What does this have to do with Stanford? The Hoover fellows advising the Department of Defense are scholars at the Hoover Institution, which is a part of Stanford University. The high level of cooperation between a conservative administration and Hoover fellows is not unusual. Ronald Reagan met with the Hoover's Overseers in 1981 to inform them that the Institution was "the brightest star in a small constellation of conservative think tanks", and that he called on more people from Hoover to help with his campaign than from any other institution. At a White House reception, Reagan thanked the Institute's Director for building "the knowledge base that made the changes now taking place in Washington possible."

There is, of course, nothing wrong with a Hoover fellow or any other scholar advising a government official. However, we raise the issue of Hoover fellows’ involvement in U.S. foreign policy because we feel it reflects the nature of the institution. Hoover is the only institution at Stanford that maintains an overt political bias.

Let's look at Director Raisian's comments on the participation of Hoover fellows in the Bush administration:

"One cultural aspect of the Hoover Institute is that we are suspicious of government solutions to problems. It is fair to say that when you look at these two candidates, George W. Bush is more likely to share that outlook on society." (John Raisian, Stanford Review Volume XXV, Issue 6)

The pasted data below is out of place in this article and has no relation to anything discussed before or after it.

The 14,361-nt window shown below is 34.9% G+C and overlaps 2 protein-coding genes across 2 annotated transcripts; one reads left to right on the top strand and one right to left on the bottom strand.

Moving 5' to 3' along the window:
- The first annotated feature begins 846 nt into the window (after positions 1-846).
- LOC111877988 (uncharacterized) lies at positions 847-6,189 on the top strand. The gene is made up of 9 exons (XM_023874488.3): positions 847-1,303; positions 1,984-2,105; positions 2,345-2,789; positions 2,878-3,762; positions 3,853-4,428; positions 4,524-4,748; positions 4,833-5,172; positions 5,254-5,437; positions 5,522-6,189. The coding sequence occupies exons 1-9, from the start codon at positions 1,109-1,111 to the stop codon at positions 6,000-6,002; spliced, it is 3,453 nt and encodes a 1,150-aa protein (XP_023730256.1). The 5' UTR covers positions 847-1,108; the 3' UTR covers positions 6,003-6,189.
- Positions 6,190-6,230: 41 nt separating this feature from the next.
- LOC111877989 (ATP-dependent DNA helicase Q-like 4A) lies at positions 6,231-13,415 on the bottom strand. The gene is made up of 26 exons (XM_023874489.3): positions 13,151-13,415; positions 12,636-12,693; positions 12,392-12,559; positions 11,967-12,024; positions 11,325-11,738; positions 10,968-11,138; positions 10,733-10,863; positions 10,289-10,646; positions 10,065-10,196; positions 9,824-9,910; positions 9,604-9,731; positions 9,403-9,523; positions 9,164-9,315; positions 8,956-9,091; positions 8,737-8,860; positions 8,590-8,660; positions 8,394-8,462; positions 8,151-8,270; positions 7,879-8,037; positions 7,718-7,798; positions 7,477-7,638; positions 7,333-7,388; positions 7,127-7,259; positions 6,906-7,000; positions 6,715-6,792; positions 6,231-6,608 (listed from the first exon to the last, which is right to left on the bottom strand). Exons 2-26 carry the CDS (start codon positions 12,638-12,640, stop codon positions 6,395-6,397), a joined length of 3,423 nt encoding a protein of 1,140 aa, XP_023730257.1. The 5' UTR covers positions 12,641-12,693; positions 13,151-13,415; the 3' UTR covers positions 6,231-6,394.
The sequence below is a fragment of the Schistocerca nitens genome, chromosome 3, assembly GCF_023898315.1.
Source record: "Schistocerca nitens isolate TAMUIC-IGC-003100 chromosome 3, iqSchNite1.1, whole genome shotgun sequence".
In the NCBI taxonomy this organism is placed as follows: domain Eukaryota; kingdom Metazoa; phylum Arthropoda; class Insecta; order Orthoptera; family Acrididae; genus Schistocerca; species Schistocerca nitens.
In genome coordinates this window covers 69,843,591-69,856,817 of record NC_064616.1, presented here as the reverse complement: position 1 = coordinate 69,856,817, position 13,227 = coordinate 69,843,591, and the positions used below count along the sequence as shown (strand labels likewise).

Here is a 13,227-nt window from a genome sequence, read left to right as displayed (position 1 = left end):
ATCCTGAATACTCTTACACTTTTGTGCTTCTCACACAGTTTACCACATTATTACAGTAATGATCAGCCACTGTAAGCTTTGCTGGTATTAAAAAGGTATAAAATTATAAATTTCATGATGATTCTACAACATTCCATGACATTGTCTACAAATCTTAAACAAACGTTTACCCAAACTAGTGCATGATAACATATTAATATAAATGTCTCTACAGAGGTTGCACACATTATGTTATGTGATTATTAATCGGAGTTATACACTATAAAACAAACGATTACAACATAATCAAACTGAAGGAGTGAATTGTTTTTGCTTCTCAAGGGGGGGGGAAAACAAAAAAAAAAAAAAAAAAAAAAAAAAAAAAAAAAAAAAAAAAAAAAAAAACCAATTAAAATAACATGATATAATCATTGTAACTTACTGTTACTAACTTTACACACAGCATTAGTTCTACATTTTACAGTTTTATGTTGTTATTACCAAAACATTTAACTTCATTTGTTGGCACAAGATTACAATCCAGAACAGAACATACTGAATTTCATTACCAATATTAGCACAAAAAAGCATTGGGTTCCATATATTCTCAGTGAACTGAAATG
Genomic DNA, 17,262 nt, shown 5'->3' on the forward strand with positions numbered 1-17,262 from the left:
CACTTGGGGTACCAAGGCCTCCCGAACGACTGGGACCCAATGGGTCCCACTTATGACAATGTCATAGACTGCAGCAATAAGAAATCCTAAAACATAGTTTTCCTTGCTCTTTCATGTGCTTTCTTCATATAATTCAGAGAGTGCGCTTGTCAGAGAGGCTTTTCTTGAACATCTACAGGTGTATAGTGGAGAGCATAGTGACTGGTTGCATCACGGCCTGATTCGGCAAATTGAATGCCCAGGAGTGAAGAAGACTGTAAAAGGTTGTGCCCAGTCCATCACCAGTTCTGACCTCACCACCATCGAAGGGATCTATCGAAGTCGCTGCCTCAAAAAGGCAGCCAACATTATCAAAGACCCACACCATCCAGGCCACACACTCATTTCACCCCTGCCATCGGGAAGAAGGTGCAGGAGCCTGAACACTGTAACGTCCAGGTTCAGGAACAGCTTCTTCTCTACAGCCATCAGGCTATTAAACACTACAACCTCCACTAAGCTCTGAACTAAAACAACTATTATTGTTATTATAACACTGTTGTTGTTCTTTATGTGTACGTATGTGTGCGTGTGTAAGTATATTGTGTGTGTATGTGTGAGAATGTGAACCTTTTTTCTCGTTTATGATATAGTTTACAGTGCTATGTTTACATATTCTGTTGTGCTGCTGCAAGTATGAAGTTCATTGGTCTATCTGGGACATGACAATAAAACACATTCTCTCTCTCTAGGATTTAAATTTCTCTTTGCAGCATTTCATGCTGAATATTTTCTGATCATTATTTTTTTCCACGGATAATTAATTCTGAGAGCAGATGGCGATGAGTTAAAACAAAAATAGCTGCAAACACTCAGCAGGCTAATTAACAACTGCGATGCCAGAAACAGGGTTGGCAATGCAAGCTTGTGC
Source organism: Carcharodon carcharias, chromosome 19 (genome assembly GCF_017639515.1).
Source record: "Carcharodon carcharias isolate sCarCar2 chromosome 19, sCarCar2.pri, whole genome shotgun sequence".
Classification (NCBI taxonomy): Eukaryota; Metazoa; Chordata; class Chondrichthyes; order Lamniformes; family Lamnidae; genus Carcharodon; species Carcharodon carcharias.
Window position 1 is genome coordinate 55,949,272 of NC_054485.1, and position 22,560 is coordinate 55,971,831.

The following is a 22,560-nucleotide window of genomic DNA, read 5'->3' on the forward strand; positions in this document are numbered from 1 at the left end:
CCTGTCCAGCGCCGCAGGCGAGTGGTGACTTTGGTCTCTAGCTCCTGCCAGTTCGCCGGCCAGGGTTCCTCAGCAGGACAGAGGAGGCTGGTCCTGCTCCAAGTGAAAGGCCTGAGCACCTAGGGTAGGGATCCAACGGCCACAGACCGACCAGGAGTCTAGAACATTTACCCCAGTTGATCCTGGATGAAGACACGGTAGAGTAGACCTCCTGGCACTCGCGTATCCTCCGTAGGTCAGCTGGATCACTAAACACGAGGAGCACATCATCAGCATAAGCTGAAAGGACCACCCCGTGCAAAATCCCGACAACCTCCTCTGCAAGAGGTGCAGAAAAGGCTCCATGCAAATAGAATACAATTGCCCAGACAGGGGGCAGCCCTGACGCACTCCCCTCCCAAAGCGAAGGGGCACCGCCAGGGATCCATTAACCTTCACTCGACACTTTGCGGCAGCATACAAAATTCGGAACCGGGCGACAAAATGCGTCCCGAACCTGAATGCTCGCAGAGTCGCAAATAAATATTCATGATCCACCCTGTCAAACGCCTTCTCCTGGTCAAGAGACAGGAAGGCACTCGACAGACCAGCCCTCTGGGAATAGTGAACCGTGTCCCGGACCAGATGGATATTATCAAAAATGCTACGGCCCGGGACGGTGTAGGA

Now, it's certainly incorrect to say that support for the war falls strictly along party lines. There are Republican opponents to an invasion of Iraq; there are democrat supporters of "Iraqi liberation." But to formulate policy, it seems reasonable to expect the administration to call upon those who share its general political perspective. And that, I think, explains the high degree of involvement of Hoover fellows on the defense policy board and why it is a reflection of the nature of the Hoover Institution.

Counter-arguments:

The Hoover Institution brings diversity.

This question has the merit of recognizing that Hoover has a conservative bias. However,

Diversity of thought should be brought to campus without institutional orthodoxy.

Hoover isn't covered by academic freedom b/c fellows are not members of the professoriate.

Hoover Institution should adhere to the policies of academic freedom if it is a part of the university.

The Hoover is 1/4 democrat! That's more diverse than the poli sci department.

What we are claiming is that the Institution, distinct from the projects of its individual fellows, maintains a political bias. Our concern is thus with examples of how the Institution acts as an Institution, not with the party affiliations of its members.

But how could they use the mission statement in hiring practices and also hire liberals like Gerald Dorfman and Michael McFaul? William Perry is a Hoover Fellow and he worked for Clinton!

This is a good question. First, we are not suggesting that political views are the only factor in hiring Hoover Fellows. That is clearly not the case. But if politics is even one factor among many in the hiring of fellows, this is a violation of academic freedom.